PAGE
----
January 10, 2005
Live at the Spruce Street Forum
Marco Eneidi is a brave musician.
When it comes to improvising, the diminutive, Bay area alto saxophonist will match his skills against anyones. Which is why LIVE AT THE SPRUCE STREET FORUM is such an explosive document. The five longish tracks feature Eneidi facing off with a reedman universally acknowledged since the 1960s as one of the most ferocious on his instruments: German saxist and clarinetist Peter Brötzmann.
Aided and abetted by Vancouver-born, California-based bassist Lisle Ellis and New York drummer Jackson Krall and recorded in San Diego, the CD is a caterwauling yawp of a session. It proves how in the right circumstances it only takes four committed improvisers to make enough characteristic sounds to create their own version of John Coltranes ASCENSION, which featured 11 musicians or Brötzmanns MACHINE GUN which featured eight.
In the years since he helmed that session in 1968, Brötzmann has played with nearly every major figure in international improv. Ellis has worked with the likes of Vancouver pianist Paul Plimley and upstate New Yorks Joe McPhee, while Krall is drummer of choice for pianist Cecil Taylor. As for Eneidi, fire-breathing tenor men dont phase him: he had a longtime relationship with the late Oakland, Calif.-based reedist Glenn Spearman.
Here, hard and heavy reed textures snap all over the place, with great hairy honks from the tenor meeting up with rough, flutter tongued altissimo pitches and irregular vibrations from the alto. Yet, even as the split tones, foghorn honks and glottal punctuation combines into an elongated scream, you realize that theres more to this creation than exuding pure emotion. Variations of beauty and order endure, along with historical references.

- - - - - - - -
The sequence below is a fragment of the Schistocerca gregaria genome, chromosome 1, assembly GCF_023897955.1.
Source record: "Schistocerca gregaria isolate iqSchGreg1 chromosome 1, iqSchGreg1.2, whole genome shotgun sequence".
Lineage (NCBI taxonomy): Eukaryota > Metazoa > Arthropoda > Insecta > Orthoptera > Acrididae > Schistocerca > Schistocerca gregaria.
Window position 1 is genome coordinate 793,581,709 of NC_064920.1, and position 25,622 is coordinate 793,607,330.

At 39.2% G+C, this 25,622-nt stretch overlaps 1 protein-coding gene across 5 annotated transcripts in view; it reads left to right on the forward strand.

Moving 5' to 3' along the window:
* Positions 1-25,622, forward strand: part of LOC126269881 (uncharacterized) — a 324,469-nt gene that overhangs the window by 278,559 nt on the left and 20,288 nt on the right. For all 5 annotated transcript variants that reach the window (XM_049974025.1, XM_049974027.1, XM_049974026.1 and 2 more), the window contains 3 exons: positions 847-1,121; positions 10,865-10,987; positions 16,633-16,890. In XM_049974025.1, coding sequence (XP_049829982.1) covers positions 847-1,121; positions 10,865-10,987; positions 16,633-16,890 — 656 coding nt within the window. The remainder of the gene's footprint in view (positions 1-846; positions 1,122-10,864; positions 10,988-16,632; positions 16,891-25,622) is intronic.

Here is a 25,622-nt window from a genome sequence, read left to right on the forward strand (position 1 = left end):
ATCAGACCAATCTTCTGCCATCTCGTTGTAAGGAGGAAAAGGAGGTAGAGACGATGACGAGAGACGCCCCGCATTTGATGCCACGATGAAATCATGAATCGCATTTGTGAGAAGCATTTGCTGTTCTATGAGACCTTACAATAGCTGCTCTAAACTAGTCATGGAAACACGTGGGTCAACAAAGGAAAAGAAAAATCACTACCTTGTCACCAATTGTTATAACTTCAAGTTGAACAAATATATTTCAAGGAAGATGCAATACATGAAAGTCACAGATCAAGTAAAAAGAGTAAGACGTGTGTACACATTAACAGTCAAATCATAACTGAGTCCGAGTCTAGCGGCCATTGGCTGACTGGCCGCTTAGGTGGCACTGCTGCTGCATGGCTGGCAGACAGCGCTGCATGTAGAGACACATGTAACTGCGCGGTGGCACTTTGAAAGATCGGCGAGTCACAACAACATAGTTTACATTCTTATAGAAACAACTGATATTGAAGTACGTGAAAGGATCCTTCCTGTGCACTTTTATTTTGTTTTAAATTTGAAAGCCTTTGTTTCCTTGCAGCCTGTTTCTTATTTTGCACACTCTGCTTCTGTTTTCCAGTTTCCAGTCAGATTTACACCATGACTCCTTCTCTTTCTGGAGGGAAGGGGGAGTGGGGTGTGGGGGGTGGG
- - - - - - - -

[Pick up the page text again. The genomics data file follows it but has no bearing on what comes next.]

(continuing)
Sometime during the first tune, for instance, Brötz spews out a phrase identical to what Albert Ayler would have sounded during the latters ESP-Disk heyday. Aylerian suggestions peek from among other reed punishment elsewhere, while consciously or not, one of the final phrases ejaculated by the veteran closely resembles the connective riff on the original Machine Gun.
Promulgating broken counterpoint along with his darting, airy note splatters, Eneidi often works himself and the older saxist into polyphonic and polyharmonic double counterpoint. With bell-shaking screeching obbligatos spilling from both horns simultaneously, there are points where the freak-note tag-teaming resemble that of altoist Marion Brown and tenorist Archie Shepp or altoist John Tchicai and tenorist Pharoah Sanders on Ascension.
Unlike Young Lion recreations, those inferences are just that. The two reedists arent out to emulate anyone — not even, in Brötzmanns case, his earlier self. His clarinet work, which steeplechases from moody chalumeau flattement to trilling aviary undulations proves that here. Meanwhile, neither Brown nor Tchicai, Eneidis game plan can encompass a sudden lucid balladic line cut with a bit of steel, as he does on the second tune, or elsewhere where he shreds upper partials with intense triple tonguing. Swaying lines, he can create trumpety tones from his reed as easily as Brötz forces out wide vibrato tongue stops and deep-in-the-body-tube snorts.
Ellis and Krall arent left behind either. When he can be heard clearly from within the cacophony, the former rarely walks, but instead displays timbres that include pacific pizzicato chording and a solo that moves from stopping the string and stroking the basss ribs to accelerating the rhythmic impetus.
Krall reserves his brushes for the brief periods Ellis solos — and he can surprise with a standard beat if need be. But most of the time he thumps out backbeats, ruffs and rattles, and equally valuably, exhibits a decisive resounding splat to signal the end of certain tracks.
Looking for excitement? The folks at the Spruce Street Forum would agree that with this CD youve come to the right place.
— Ken Waxman
Track Listing: 1. No. 1 2. No. 2 3. No. 3 4. No. 4 5. No. 5
Personnel: Marco Eneidi (alto saxophone); Peter Brötzmann (alto and tenor saxophone, clarinet, bass clarinet); Lisle Ellis (bass); Jackson Krall (drums)